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Orthodontic radiographs can promote cell toxicity

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 Orthodontic radiographs can promote cell toxicity


Orthodontic radiographs appear to promote cell toxicity in the oral mucosa, according to a new study in Dentomaxillofacial Radiology (October 2010, Vol. 39:7, pp. 437-440) -- calling into question once again whether multiple cephalograms are warranted in every orthodontic case.

 

 

To better understand the effects of radiographic radiation on the cellular system, researchers from the Methodist University of São Paulo and the Federal University of São Paolo investigated the frequency of micronucleated cells in the oral mucosa of individuals following orthodontic radiography. They also evaluated the cytotoxic effects -- including pyknosis, karyolysis, and karyorrhexis -- in these patients following exposure.

"Orthodontic radiographs carried out in radiological clinics are essential for diagnosis, planning, and control of orthodontic treatment," researchers from Federal University of São Paolo wrote. For example, they noted, both a lateral cephalometric x-ray and panoramic x-ray should be obtained from all patients prior to treatment to enhance the diagnosis and treatment plan.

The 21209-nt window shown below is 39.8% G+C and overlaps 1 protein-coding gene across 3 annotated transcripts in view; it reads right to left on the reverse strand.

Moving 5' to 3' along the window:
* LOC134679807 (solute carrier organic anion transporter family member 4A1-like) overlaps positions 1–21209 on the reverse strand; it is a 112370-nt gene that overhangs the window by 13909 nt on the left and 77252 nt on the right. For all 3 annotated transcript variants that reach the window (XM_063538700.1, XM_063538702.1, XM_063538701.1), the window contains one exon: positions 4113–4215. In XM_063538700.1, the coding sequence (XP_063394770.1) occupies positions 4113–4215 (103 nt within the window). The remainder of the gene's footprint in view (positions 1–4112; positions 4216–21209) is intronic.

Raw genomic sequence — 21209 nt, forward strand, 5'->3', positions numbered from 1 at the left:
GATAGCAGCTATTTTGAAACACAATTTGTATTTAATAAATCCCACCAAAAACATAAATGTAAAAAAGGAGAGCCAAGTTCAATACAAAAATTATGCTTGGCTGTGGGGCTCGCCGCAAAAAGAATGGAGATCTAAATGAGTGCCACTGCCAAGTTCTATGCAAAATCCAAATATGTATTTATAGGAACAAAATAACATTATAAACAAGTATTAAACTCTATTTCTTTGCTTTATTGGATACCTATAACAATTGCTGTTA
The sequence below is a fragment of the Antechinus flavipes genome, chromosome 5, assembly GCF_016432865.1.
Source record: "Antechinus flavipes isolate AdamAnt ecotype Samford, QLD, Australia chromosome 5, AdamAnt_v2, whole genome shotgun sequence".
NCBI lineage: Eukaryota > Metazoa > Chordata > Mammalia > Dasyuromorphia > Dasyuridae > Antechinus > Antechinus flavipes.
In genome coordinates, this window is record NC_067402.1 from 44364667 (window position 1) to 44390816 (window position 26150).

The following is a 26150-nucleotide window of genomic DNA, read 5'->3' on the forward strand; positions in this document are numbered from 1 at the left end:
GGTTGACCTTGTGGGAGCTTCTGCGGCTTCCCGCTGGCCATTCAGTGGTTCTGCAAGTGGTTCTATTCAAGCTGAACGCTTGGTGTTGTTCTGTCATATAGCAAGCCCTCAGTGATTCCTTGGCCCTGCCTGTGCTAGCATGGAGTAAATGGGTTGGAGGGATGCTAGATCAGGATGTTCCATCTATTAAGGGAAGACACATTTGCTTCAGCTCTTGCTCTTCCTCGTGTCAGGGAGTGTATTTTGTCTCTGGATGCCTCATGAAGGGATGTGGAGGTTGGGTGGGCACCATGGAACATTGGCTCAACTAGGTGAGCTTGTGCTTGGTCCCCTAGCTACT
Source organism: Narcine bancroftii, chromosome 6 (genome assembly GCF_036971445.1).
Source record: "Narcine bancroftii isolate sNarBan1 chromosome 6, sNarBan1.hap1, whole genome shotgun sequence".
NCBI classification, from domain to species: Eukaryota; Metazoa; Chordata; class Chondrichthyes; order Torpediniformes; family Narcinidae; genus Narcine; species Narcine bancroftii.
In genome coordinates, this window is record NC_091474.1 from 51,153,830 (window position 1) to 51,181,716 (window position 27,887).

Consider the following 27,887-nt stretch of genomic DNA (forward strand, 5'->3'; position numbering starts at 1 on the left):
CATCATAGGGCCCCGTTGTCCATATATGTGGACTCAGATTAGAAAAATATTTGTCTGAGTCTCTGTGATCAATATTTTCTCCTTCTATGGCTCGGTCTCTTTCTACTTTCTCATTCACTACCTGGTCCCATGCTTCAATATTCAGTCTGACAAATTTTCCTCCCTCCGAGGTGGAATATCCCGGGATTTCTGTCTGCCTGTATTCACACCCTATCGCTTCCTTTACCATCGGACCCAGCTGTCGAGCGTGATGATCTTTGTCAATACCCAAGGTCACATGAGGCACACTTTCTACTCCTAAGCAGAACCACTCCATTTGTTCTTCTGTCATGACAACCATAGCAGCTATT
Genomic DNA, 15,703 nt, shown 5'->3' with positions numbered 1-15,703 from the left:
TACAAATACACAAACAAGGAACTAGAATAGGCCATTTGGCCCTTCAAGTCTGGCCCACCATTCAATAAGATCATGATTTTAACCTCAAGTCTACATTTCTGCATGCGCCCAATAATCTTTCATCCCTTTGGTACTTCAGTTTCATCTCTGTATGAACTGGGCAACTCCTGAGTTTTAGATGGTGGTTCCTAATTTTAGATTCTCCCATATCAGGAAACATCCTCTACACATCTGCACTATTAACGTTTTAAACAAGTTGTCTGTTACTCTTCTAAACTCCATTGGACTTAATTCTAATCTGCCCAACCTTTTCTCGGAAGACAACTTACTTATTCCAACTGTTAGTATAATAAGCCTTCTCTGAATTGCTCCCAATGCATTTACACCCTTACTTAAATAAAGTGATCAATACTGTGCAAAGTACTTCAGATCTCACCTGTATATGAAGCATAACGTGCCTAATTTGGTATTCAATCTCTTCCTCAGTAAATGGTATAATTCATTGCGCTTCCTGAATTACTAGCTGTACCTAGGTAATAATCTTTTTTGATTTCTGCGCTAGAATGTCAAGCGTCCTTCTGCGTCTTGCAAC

"Frontal cephalometric analysis is also a valuable complementary examination in establishing the correct diagnosis and orthodontic planning," they wrote. "At present, lateral and frontal cephalograms are considered mandatory in orthodontic therapy."

That said, the possible risk associated with exposure to x-rays must be weighed against the benefits of clinical interpretation, they noted.

"It is well-known that ionizing radiation damages DNA," the researchers wrote. While a variety of assays have been proposed as potential biomarkers, these methods are typically laborious and time-consuming or require highly trained technicians to accurately read and interpret slides, they noted.